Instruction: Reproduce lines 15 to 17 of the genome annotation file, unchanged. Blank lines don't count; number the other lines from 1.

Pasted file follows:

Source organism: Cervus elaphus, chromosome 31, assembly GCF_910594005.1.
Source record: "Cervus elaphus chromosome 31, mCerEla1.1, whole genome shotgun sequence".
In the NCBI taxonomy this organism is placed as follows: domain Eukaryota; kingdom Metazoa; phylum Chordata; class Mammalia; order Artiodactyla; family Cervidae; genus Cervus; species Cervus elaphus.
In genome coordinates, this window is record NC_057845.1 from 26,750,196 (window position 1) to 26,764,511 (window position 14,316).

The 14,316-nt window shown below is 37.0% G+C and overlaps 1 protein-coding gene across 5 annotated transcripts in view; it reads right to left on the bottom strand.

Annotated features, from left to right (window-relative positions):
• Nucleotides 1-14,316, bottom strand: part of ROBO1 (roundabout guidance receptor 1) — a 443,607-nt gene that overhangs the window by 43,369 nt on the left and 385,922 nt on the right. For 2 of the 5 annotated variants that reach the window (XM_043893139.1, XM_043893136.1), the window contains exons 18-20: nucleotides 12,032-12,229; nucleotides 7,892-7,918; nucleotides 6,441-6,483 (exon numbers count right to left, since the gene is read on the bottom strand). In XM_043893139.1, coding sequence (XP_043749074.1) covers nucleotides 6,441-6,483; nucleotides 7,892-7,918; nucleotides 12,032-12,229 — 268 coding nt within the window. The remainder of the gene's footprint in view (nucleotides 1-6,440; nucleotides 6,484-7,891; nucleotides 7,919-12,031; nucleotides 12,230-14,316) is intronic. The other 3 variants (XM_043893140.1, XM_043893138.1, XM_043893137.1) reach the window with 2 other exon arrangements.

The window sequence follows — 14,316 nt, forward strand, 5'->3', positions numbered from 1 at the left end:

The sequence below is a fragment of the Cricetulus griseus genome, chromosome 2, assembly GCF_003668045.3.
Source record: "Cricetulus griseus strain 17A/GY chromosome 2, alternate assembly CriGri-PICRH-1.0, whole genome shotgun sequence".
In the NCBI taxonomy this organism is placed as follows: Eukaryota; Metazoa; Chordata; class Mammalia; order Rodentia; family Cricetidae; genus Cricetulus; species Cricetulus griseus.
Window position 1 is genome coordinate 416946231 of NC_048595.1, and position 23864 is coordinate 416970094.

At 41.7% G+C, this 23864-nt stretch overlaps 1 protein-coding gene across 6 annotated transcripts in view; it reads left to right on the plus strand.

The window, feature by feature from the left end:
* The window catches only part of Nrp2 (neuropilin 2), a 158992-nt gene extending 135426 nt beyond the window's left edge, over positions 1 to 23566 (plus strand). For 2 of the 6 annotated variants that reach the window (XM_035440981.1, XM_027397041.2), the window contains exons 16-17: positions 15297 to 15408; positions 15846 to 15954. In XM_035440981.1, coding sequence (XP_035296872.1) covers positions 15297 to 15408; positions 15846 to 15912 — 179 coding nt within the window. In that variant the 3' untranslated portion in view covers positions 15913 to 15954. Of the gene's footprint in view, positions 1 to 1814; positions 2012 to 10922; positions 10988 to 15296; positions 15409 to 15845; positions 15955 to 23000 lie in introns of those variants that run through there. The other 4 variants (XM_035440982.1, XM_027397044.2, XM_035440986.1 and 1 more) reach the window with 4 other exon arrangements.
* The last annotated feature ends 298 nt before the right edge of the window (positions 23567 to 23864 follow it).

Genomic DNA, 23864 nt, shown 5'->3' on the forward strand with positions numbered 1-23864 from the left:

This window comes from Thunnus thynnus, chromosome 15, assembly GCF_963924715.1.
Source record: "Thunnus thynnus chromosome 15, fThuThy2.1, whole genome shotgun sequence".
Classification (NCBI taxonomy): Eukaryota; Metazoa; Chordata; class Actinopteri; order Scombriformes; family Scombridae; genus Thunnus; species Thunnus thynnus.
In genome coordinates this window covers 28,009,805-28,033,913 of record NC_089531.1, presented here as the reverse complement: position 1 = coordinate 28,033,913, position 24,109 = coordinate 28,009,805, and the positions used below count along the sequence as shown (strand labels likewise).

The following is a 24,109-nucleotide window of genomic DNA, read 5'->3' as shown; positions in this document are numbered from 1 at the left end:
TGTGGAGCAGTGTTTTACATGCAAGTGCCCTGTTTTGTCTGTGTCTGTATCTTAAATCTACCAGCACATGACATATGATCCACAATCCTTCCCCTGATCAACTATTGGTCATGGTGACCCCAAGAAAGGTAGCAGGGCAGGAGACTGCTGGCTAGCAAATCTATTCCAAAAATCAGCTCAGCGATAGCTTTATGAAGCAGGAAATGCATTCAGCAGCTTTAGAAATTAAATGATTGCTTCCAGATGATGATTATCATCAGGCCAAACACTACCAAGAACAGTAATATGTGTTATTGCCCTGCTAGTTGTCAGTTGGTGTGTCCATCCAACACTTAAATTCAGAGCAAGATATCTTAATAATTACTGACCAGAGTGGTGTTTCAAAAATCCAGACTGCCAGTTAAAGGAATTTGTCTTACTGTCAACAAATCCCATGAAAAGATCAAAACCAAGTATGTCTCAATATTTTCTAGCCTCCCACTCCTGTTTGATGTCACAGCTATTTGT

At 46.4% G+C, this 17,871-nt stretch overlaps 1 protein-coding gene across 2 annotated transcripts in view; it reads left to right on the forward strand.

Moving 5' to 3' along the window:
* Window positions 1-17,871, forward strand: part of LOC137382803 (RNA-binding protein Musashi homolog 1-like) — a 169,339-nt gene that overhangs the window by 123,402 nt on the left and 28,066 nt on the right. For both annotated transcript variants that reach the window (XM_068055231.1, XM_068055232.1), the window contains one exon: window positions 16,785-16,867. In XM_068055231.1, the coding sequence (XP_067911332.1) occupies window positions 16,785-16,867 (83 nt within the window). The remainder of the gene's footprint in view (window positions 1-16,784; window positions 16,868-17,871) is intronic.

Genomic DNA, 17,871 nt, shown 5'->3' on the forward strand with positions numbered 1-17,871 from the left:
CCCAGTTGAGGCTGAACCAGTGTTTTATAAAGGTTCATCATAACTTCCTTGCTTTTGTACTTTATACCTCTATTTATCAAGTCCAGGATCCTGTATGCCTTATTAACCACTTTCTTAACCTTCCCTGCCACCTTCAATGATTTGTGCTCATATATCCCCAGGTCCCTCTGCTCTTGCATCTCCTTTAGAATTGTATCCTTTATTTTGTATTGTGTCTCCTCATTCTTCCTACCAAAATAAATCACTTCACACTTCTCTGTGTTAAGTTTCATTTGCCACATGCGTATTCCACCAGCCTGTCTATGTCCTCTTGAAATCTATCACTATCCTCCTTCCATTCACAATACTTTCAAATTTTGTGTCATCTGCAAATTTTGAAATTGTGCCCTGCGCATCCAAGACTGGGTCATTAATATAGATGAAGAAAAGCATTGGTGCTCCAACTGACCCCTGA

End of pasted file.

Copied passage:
* The window catches only part of Nrp2 (neuropilin 2), a 158992-nt gene extending 135426 nt beyond the window's left edge, over positions 1 to 23566 (plus strand). For 2 of the 6 annotated variants that reach the window (XM_035440981.1, XM_027397041.2), the window contains exons 16-17: positions 15297 to 15408; positions 15846 to 15954. In XM_035440981.1, coding sequence (XP_035296872.1) covers positions 15297 to 15408; positions 15846 to 15912 — 179 coding nt within the window. In that variant the 3' untranslated portion in view covers positions 15913 to 15954. Of the gene's footprint in view, positions 1 to 1814; positions 2012 to 10922; positions 10988 to 15296; positions 15409 to 15845; positions 15955 to 23000 lie in introns of those variants that run through there. The other 4 variants (XM_035440982.1, XM_027397044.2, XM_035440986.1 and 1 more) reach the window with 4 other exon arrangements.
* The last annotated feature ends 298 nt before the right edge of the window (positions 23567 to 23864 follow it).

Genomic DNA, 23864 nt, shown 5'->3' on the forward strand with positions numbered 1-23864 from the left: